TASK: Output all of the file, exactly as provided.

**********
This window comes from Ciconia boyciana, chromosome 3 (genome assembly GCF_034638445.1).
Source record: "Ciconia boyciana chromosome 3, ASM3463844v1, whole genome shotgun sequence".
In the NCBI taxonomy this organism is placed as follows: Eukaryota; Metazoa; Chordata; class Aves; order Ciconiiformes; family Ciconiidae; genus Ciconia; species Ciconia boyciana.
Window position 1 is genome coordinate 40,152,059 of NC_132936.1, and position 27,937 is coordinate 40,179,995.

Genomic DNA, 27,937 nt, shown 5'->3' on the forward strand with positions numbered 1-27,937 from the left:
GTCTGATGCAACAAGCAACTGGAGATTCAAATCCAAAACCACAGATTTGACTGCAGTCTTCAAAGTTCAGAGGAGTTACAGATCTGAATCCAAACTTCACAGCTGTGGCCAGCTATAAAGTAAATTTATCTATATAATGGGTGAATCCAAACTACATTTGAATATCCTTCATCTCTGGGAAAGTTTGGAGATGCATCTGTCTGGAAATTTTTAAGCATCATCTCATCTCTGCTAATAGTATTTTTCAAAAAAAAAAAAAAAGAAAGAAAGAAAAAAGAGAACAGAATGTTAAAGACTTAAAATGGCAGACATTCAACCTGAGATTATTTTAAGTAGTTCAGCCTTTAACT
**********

This window comes from Ciconia boyciana, chromosome 3 (genome assembly GCF_034638445.1).
Source record: "Ciconia boyciana chromosome 3, ASM3463844v1, whole genome shotgun sequence".
In the NCBI taxonomy this organism is placed as follows: Eukaryota; Metazoa; Chordata; class Aves; order Ciconiiformes; family Ciconiidae; genus Ciconia; species Ciconia boyciana.
Window position 1 is genome coordinate 40,152,059 of NC_132936.1, and position 27,937 is coordinate 40,179,995.

Genomic DNA, 27,937 nt, shown 5'->3' on the forward strand with positions numbered 1-27,937 from the left:
GTCTGATGCAACAAGCAACTGGAGATTCAAATCCAAAACCACAGATTTGACTGCAGTCTTCAAAGTTCAGAGGAGTTACAGATCTGAATCCAAACTTCACAGCTGTGGCCAGCTATAAAGTAAATTTATCTATATAATGGGTGAATCCAAACTACATTTGAATATCCTTCATCTCTGGGAAAGTTTGGAGATGCATCTGTCTGGAAATTTTTAAGCATCATCTCATCTCTGCTAATAGTATTTTTCAAAAAAAAAAAAAAAGAAAGAAAGAAAAAAGAGAACAGAATGTTAAAGACTTAAAATGGCAGACATTCAACCTGAGATTATTTTAAGTAGTTCAGCCTTTAACT